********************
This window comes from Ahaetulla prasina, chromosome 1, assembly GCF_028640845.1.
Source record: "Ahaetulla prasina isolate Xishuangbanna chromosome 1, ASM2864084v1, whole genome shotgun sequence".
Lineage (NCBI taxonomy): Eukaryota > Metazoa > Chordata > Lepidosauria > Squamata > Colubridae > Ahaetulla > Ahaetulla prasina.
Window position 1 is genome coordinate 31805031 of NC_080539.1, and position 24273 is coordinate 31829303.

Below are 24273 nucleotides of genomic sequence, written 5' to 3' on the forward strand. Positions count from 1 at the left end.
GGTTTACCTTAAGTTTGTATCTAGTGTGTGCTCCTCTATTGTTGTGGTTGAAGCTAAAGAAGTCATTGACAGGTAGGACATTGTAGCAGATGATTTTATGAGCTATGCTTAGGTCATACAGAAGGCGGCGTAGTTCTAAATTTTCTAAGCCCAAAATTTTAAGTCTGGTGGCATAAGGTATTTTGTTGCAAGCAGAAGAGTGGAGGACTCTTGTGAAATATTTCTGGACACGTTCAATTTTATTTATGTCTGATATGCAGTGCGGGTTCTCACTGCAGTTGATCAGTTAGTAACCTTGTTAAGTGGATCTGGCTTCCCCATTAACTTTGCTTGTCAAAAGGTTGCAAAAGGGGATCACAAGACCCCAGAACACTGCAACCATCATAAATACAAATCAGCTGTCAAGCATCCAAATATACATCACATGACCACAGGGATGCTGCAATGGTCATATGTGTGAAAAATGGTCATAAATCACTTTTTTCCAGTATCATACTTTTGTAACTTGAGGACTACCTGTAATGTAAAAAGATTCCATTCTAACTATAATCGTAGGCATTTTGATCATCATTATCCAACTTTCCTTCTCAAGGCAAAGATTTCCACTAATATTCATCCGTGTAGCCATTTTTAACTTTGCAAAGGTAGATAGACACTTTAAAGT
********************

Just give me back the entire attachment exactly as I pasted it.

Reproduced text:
This window comes from Ahaetulla prasina, chromosome 1, assembly GCF_028640845.1.
Source record: "Ahaetulla prasina isolate Xishuangbanna chromosome 1, ASM2864084v1, whole genome shotgun sequence".
Lineage (NCBI taxonomy): Eukaryota > Metazoa > Chordata > Lepidosauria > Squamata > Colubridae > Ahaetulla > Ahaetulla prasina.
Window position 1 is genome coordinate 31805031 of NC_080539.1, and position 24273 is coordinate 31829303.

Below are 24273 nucleotides of genomic sequence, written 5' to 3' on the forward strand. Positions count from 1 at the left end.
GGTTTACCTTAAGTTTGTATCTAGTGTGTGCTCCTCTATTGTTGTGGTTGAAGCTAAAGAAGTCATTGACAGGTAGGACATTGTAGCAGATGATTTTATGAGCTATGCTTAGGTCATACAGAAGGCGGCGTAGTTCTAAATTTTCTAAGCCCAAAATTTTAAGTCTGGTGGCATAAGGTATTTTGTTGCAAGCAGAAGAGTGGAGGACTCTTGTGAAATATTTCTGGACACGTTCAATTTTATTTATGTCTGATATGCAGTGCGGGTTCTCACTGCAGTTGATCAGTTAGTAACCTTGTTAAGTGGATCTGGCTTCCCCATTAACTTTGCTTGTCAAAAGGTTGCAAAAGGGGATCACAAGACCCCAGAACACTGCAACCATCATAAATACAAATCAGCTGTCAAGCATCCAAATATACATCACATGACCACAGGGATGCTGCAATGGTCATATGTGTGAAAAATGGTCATAAATCACTTTTTTCCAGTATCATACTTTTGTAACTTGAGGACTACCTGTAATGTAAAAAGATTCCATTCTAACTATAATCGTAGGCATTTTGATCATCATTATCCAACTTTCCTTCTCAAGGCAAAGATTTCCACTAATATTCATCCGTGTAGCCATTTTTAACTTTGCAAAGGTAGATAGACACTTTAAAGT